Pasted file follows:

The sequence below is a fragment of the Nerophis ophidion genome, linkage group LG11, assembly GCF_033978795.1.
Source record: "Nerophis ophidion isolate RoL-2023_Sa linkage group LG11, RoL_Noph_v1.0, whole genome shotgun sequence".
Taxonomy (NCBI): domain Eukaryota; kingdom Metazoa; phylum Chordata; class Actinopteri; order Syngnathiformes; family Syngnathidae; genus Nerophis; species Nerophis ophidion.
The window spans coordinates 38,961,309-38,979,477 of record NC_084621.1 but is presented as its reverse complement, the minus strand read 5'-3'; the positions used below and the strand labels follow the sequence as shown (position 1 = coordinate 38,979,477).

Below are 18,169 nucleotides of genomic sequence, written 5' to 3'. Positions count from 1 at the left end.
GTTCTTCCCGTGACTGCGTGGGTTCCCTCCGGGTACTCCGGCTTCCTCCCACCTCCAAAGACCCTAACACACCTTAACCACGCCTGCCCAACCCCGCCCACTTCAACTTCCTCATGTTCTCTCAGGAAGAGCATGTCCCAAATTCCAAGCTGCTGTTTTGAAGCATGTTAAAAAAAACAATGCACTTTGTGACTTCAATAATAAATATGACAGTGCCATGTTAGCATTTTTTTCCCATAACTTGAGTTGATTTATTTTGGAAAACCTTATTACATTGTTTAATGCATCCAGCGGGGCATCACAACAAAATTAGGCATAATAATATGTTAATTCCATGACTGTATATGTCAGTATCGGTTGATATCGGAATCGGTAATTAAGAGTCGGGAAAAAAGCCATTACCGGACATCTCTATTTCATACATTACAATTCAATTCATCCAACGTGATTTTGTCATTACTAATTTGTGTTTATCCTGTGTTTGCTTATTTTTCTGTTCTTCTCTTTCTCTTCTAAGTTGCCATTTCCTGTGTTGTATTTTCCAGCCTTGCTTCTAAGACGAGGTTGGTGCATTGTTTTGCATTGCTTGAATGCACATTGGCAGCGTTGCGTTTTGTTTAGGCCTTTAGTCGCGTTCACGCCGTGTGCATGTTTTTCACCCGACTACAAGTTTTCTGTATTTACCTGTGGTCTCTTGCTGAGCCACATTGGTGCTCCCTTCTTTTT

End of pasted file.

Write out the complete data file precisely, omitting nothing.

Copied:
The sequence below is a fragment of the Nerophis ophidion genome, linkage group LG11, assembly GCF_033978795.1.
Source record: "Nerophis ophidion isolate RoL-2023_Sa linkage group LG11, RoL_Noph_v1.0, whole genome shotgun sequence".
Taxonomy (NCBI): domain Eukaryota; kingdom Metazoa; phylum Chordata; class Actinopteri; order Syngnathiformes; family Syngnathidae; genus Nerophis; species Nerophis ophidion.
The window spans coordinates 38,961,309-38,979,477 of record NC_084621.1 but is presented as its reverse complement, the minus strand read 5'-3'; the positions used below and the strand labels follow the sequence as shown (position 1 = coordinate 38,979,477).

Below are 18,169 nucleotides of genomic sequence, written 5' to 3'. Positions count from 1 at the left end.
GTTCTTCCCGTGACTGCGTGGGTTCCCTCCGGGTACTCCGGCTTCCTCCCACCTCCAAAGACCCTAACACACCTTAACCACGCCTGCCCAACCCCGCCCACTTCAACTTCCTCATGTTCTCTCAGGAAGAGCATGTCCCAAATTCCAAGCTGCTGTTTTGAAGCATGTTAAAAAAAACAATGCACTTTGTGACTTCAATAATAAATATGACAGTGCCATGTTAGCATTTTTTTCCCATAACTTGAGTTGATTTATTTTGGAAAACCTTATTACATTGTTTAATGCATCCAGCGGGGCATCACAACAAAATTAGGCATAATAATATGTTAATTCCATGACTGTATATGTCAGTATCGGTTGATATCGGAATCGGTAATTAAGAGTCGGGAAAAAAGCCATTACCGGACATCTCTATTTCATACATTACAATTCAATTCATCCAACGTGATTTTGTCATTACTAATTTGTGTTTATCCTGTGTTTGCTTATTTTTCTGTTCTTCTCTTTCTCTTCTAAGTTGCCATTTCCTGTGTTGTATTTTCCAGCCTTGCTTCTAAGACGAGGTTGGTGCATTGTTTTGCATTGCTTGAATGCACATTGGCAGCGTTGCGTTTTGTTTAGGCCTTTAGTCGCGTTCACGCCGTGTGCATGTTTTTCACCCGACTACAAGTTTTCTGTATTTACCTGTGGTCTCTTGCTGAGCCACATTGGTGCTCCCTTCTTTTT